Lew Burdette

Selva Lewis Burdette, Jr. (November 22, 1926 – February 6, 2007) was an American right-handed starting pitcher in Major League Baseball who played primarily for the Boston and Milwaukee Braves.[1] The team's top right-hander during its years in Milwaukee, he was the Most Valuable Player of the 1957 World Series, leading the franchise to its first championship in 43 years, and the only title in Milwaukee history.[2] An outstanding control pitcher, his career average of 1.84 walks per nine innings pitched places him behind only Robin Roberts (1.73), Greg Maddux (1.80), Carl Hubbell, (1.82) and Juan Marichal (1.82) among pitchers with at least 3,000 innings since 1920.

Lew Burdette
Lew Burdette 1954
Burdette in 1954.
Pitcher
Born: November 22, 1926
Nitro, West Virginia
Died: February 6, 2007 (aged 80)
Winter Garden, Florida
Batted: Right Threw: Right
MLB debut
September 26, 1950, for the New York Yankees
Last MLB appearance
July 16, 1967, for the California Angels
MLB statistics
Win–loss record203–144
Earned run average3.66
Strikeouts1,074
Teams
Career highlights and awards

Major League career

Born in Nitro, West Virginia, Burdette was signed by the New York Yankees in 1947, and after making two relief appearances for the team in September 1950, he was traded to the Braves in August 1951 for four-time 20-game winner Johnny Sain.[3] Along with left-hander Warren Spahn and Bob Buhl, he gave the Braves one of the best starting rotations in the majors during the 1950s, winning 15 or more games eight times between 1953 and 1961. Burdette led National League pitchers in earned run average in 1956.[4] When Milwaukee won the 1957 World Series against the Yankees, Burdette became the first pitcher in 37 years to win three complete games in a series, and the first since Christy Mathewson in 1905 to pitch two shutouts (Games 5 and 7).[5][6] In the 1958 Series, however, the Yankees defeated Burdette twice in three starts.[7] In addition to winning 20 games in 1958 and tying Spahn for the National League lead with 21 victories in 1959, Burdette won 19 in 1956 and 1960, 18 in 1961, and 17 in 1957.[1][8]

Burdette was the winning pitcher on May 26, 1959 when the Pittsburgh Pirates' Harvey Haddix pitched a perfect game against the Braves for 12 innings, only to lose in the 13th.[9] Burdette threw a 1–0 shutout, scattering 12 hits. In the ensuing offseason, he joked, "I'm the greatest pitcher that ever lived. The greatest game that was ever pitched in baseball wasn't good enough to beat me, so I've got to be the greatest!"

On August 18 of the following year, facing the minimum 27 batters, Burdette no-hit the Philadelphia Phillies 1-0 at Milwaukee County Stadium.[10] Tony González, the only opposing batter to reach base after being hit by a pitch in the fifth inning, was retired on a double play. Burdette helped himself by scoring the only run of the game; after doubling to lead off the eighth inning, he scored on Bill Bruton's double one batter later. Following up his no-hitter, five days later he pitched his third shutout in a row.[11]

In 1963 Burdette was traded to the St. Louis Cardinals (1963–64), and was later sent to the Chicago Cubs (196465) and Phillies (1965).[3] Signing with the California Angels, he pitched exclusively in relief for the team in 1966 and 1967 before retiring.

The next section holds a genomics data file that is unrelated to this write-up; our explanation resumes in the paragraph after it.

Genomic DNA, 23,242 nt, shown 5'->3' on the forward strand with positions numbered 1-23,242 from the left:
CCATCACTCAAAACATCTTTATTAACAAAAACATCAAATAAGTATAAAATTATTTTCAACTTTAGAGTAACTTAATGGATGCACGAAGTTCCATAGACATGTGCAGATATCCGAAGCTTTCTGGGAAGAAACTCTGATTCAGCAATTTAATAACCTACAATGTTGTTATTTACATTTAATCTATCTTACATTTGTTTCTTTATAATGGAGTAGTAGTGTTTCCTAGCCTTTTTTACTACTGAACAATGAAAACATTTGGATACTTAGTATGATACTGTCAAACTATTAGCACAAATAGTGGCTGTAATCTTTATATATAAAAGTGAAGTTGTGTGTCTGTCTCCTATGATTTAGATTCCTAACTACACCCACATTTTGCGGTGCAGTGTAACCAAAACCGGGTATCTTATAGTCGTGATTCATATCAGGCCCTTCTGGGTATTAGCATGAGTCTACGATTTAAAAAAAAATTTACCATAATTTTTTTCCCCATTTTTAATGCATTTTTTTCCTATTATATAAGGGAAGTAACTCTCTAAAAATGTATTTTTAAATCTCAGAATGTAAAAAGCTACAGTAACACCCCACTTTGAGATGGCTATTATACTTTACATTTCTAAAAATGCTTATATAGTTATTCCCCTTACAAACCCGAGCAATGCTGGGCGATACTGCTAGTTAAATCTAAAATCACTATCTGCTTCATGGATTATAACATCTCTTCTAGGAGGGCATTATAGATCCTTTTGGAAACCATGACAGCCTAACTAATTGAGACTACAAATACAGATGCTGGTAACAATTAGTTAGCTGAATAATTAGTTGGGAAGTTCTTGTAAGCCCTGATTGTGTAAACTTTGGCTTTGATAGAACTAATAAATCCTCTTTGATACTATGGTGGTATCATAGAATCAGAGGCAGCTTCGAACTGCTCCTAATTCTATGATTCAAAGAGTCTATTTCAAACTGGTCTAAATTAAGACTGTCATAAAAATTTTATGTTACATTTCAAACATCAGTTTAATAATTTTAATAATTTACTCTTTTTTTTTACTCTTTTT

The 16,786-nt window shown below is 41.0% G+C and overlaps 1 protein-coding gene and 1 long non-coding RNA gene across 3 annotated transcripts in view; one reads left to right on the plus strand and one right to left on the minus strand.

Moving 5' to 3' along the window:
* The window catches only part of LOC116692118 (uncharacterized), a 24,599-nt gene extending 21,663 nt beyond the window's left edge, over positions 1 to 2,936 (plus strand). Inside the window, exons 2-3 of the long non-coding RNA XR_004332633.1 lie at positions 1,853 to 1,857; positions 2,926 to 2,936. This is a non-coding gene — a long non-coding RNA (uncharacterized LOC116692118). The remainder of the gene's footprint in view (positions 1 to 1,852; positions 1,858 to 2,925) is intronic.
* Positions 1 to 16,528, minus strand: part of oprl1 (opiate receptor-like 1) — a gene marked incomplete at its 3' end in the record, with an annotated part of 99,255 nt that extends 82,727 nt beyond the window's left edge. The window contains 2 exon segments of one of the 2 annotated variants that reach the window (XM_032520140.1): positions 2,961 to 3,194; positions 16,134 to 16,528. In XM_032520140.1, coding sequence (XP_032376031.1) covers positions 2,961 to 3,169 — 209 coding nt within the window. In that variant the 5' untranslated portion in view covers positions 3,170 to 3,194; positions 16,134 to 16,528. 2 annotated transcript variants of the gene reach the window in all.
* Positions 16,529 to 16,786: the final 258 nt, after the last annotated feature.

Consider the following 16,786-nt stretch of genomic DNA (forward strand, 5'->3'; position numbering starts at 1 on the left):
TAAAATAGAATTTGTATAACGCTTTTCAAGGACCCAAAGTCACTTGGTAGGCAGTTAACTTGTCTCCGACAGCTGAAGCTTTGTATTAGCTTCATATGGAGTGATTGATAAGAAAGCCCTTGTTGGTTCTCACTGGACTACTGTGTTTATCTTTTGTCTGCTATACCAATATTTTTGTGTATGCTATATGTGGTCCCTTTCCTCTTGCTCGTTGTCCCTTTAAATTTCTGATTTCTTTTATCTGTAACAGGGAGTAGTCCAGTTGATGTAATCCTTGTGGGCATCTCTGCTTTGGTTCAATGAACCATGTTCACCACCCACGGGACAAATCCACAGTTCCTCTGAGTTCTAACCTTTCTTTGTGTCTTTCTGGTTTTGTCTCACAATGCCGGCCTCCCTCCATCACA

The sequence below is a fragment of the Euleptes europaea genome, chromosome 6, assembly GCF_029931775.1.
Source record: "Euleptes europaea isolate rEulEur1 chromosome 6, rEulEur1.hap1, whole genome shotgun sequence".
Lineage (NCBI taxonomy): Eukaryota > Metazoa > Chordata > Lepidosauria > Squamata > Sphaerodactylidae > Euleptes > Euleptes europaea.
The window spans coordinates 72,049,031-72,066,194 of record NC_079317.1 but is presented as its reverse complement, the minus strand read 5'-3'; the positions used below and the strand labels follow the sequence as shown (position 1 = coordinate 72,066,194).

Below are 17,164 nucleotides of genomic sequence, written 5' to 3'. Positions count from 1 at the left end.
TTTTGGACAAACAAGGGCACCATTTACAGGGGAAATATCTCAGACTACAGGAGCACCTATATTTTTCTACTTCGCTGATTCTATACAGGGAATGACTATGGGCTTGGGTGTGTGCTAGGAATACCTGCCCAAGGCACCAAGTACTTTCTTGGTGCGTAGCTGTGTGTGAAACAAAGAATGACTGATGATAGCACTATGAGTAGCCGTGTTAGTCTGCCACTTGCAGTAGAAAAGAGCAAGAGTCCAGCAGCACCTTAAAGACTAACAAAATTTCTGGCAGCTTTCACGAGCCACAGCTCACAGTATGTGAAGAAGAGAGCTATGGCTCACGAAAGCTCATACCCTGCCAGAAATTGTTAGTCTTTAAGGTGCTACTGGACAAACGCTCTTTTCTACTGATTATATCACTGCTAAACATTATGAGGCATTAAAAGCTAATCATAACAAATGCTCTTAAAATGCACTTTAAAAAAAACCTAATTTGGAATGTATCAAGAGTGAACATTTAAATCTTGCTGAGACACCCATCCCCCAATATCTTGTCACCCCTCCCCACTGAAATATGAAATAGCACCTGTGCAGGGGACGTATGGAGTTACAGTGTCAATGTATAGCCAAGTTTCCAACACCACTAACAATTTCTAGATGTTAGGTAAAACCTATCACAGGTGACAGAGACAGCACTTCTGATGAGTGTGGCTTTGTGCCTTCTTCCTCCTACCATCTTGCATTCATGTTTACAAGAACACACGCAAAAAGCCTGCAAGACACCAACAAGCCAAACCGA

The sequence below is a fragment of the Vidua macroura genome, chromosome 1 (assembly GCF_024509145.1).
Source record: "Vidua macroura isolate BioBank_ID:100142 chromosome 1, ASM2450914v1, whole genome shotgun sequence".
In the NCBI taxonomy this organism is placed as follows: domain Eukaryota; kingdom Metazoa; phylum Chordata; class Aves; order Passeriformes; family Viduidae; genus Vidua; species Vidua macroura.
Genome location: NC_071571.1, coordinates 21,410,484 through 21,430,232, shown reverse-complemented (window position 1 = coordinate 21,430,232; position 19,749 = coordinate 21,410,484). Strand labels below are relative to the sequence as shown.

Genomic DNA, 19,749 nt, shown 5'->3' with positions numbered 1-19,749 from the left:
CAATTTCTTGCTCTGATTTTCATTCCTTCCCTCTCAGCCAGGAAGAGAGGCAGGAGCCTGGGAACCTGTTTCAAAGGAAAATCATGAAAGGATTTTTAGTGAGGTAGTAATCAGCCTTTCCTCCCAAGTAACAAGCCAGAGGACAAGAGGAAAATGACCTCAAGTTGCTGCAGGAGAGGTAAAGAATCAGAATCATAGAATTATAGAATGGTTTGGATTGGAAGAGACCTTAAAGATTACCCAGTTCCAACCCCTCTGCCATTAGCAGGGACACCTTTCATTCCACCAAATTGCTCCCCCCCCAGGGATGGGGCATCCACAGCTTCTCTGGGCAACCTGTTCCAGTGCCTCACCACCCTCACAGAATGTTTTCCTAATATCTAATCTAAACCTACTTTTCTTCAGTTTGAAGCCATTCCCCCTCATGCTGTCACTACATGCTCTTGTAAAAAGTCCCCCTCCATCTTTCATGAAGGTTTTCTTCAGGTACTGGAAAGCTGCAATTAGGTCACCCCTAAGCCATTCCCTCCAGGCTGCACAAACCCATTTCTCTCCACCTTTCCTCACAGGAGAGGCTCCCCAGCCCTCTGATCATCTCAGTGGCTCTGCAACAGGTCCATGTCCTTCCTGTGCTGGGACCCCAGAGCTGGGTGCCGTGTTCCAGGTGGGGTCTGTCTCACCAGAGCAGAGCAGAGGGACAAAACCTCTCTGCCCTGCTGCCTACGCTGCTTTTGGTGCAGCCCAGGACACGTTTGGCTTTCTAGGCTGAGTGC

Career statistics

In an 18-year career, Burdette posted a 203–144 record with 1074 strikeouts and a 3.66 ERA in 3067.1 innings, compiling 158 complete games and 33 shutouts.[1] In two All-Star games, he allowed only one run in seven innings pitched,[12][13] and in 1956 he topped National League pitchers with a 2.70 earned run average.[1] He was twice a twenty-game winner and twice led the National League in shutouts.[1] He also led the National League in wins, earned run average, innings and complete games once each.[1] His totals of wins, games and innings with the Braves ranked behind only Spahn and Kid Nichols in franchise history. He won his only NL Player of the Month award in August 1958 (7-1, 1.89 ERA, 38 SO); teammate pitcher Joey Jay had won the award the month previous. As a hitter, he compiled a .183 batting average (185-for-1011) with 75 RBI and 12 home runs;[1] his first two home runs came in the same 1957 game, and he later had two more two-homer games.[14][15] Burdette was a very fidgety pitcher, constantly scratching himself and fussing with his uniform before pitches. Former manager Fred Haney once said, "Burdette would make coffee nervous."[5] Frequently repeated motions such as bringing his fingers to his lips and wiping sweat from his forehead lead to rumors of throwing spitballs,[6][16] leading New York Times sportswriter Red Smith to write, "There should be 3 pitching statistics for Burdette: Wins, Losses, and Relative Humidity." Burdette himself referenced this reputation, saying he retired because "they were starting to hit the dry side of the ball."[17]

Personal

Burdette was inducted into the Florida Sports Hall of Fame.[18] He died of lung cancer at age 80 in Winter Garden, Florida.[5]

In 1958, a reference to Burdette appeared in an episode of Leave It To Beaver. The text "Lew Burdette just hit a home run and Milwaukee leads seven to one in the series." appears briefly in a few frames showing a letter from the principal to Beaver's parents.[19] Burdette also cut a record in the 1950s entitled "Three Strikes and Then You're Out".

Burdette's grandson, Nolan Fontana, is a professional baseball player.[20]

Highlights

  • Two-time All-Star (1957, 1959)
  • Third in Cy Young Award voting (1958)
  • Led league in wins (1959)
  • Led league in games started (1959)
  • Led league in complete games (1960)
  • Twice led league in shutouts (1956, 1959)
  • 5 times in top 4 in wins (1956–58, 1960–61)
  • Player of the Month for August 1958